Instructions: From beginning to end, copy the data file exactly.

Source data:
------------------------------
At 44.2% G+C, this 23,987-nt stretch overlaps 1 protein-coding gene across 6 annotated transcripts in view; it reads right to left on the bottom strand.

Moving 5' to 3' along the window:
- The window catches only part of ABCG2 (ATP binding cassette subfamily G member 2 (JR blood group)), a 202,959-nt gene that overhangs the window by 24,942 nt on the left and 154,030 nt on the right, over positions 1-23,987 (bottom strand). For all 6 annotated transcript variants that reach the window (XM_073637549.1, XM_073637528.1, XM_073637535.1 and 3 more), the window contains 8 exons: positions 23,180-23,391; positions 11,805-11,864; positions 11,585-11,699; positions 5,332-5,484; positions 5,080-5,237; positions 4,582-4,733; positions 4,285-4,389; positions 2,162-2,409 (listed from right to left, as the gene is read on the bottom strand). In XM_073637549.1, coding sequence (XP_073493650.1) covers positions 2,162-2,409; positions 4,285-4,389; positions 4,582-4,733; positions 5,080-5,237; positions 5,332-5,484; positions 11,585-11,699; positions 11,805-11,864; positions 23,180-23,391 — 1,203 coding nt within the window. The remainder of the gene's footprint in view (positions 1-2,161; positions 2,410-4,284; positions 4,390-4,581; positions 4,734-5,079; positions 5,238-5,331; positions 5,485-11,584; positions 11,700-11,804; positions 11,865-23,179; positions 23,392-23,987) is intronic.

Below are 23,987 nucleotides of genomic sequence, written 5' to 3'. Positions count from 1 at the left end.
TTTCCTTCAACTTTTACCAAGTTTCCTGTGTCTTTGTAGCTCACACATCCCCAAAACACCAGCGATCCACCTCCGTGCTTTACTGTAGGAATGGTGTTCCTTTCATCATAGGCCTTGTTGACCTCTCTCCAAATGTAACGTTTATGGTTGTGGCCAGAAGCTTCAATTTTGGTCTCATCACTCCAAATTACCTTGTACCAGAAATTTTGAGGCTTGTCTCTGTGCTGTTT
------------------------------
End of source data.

At 44.2% G+C, this 23,987-nt stretch overlaps 1 protein-coding gene across 6 annotated transcripts in view; it reads right to left on the bottom strand.

Moving 5' to 3' along the window:
- The window catches only part of ABCG2 (ATP binding cassette subfamily G member 2 (JR blood group)), a 202,959-nt gene that overhangs the window by 24,942 nt on the left and 154,030 nt on the right, over positions 1-23,987 (bottom strand). For all 6 annotated transcript variants that reach the window (XM_073637549.1, XM_073637528.1, XM_073637535.1 and 3 more), the window contains 8 exons: positions 23,180-23,391; positions 11,805-11,864; positions 11,585-11,699; positions 5,332-5,484; positions 5,080-5,237; positions 4,582-4,733; positions 4,285-4,389; positions 2,162-2,409 (listed from right to left, as the gene is read on the bottom strand). In XM_073637549.1, coding sequence (XP_073493650.1) covers positions 2,162-2,409; positions 4,285-4,389; positions 4,582-4,733; positions 5,080-5,237; positions 5,332-5,484; positions 11,585-11,699; positions 11,805-11,864; positions 23,180-23,391 — 1,203 coding nt within the window. The remainder of the gene's footprint in view (positions 1-2,161; positions 2,410-4,284; positions 4,390-4,581; positions 4,734-5,079; positions 5,238-5,331; positions 5,485-11,584; positions 11,700-11,804; positions 11,865-23,179; positions 23,392-23,987) is intronic.

Below are 23,987 nucleotides of genomic sequence, written 5' to 3'. Positions count from 1 at the left end.
TTTCCTTCAACTTTTACCAAGTTTCCTGTGTCTTTGTAGCTCACACATCCCCAAAACACCAGCGATCCACCTCCGTGCTTTACTGTAGGAATGGTGTTCCTTTCATCATAGGCCTTGTTGACCTCTCTCCAAATGTAACGTTTATGGTTGTGGCCAGAAGCTTCAATTTTGGTCTCATCACTCCAAATTACCTTGTACCAGAAATTTTGAGGCTTGTCTCTGTGCTGTTT